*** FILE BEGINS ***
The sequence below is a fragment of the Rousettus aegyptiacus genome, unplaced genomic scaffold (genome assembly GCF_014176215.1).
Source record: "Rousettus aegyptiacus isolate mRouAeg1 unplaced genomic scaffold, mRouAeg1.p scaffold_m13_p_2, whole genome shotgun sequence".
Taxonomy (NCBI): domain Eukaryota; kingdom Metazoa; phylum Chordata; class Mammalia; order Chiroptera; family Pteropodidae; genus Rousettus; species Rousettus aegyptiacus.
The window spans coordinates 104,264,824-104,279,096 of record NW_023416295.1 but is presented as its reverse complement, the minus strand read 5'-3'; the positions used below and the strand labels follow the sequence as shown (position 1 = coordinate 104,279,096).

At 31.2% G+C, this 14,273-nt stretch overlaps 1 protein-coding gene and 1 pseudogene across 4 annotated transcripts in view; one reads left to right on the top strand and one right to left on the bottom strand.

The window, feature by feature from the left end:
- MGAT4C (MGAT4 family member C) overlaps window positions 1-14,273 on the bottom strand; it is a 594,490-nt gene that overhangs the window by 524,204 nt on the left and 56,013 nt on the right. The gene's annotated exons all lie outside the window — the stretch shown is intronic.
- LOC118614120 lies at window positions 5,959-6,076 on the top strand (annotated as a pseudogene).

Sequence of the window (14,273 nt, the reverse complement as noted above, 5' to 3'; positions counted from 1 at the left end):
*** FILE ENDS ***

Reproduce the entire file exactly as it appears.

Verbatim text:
The sequence below is a fragment of the Rousettus aegyptiacus genome, unplaced genomic scaffold (genome assembly GCF_014176215.1).
Source record: "Rousettus aegyptiacus isolate mRouAeg1 unplaced genomic scaffold, mRouAeg1.p scaffold_m13_p_2, whole genome shotgun sequence".
Taxonomy (NCBI): domain Eukaryota; kingdom Metazoa; phylum Chordata; class Mammalia; order Chiroptera; family Pteropodidae; genus Rousettus; species Rousettus aegyptiacus.
The window spans coordinates 104,264,824-104,279,096 of record NW_023416295.1 but is presented as its reverse complement, the minus strand read 5'-3'; the positions used below and the strand labels follow the sequence as shown (position 1 = coordinate 104,279,096).

At 31.2% G+C, this 14,273-nt stretch overlaps 1 protein-coding gene and 1 pseudogene across 4 annotated transcripts in view; one reads left to right on the top strand and one right to left on the bottom strand.

The window, feature by feature from the left end:
- MGAT4C (MGAT4 family member C) overlaps window positions 1-14,273 on the bottom strand; it is a 594,490-nt gene that overhangs the window by 524,204 nt on the left and 56,013 nt on the right. The gene's annotated exons all lie outside the window — the stretch shown is intronic.
- LOC118614120 lies at window positions 5,959-6,076 on the top strand (annotated as a pseudogene).

Sequence of the window (14,273 nt, the reverse complement as noted above, 5' to 3'; positions counted from 1 at the left end):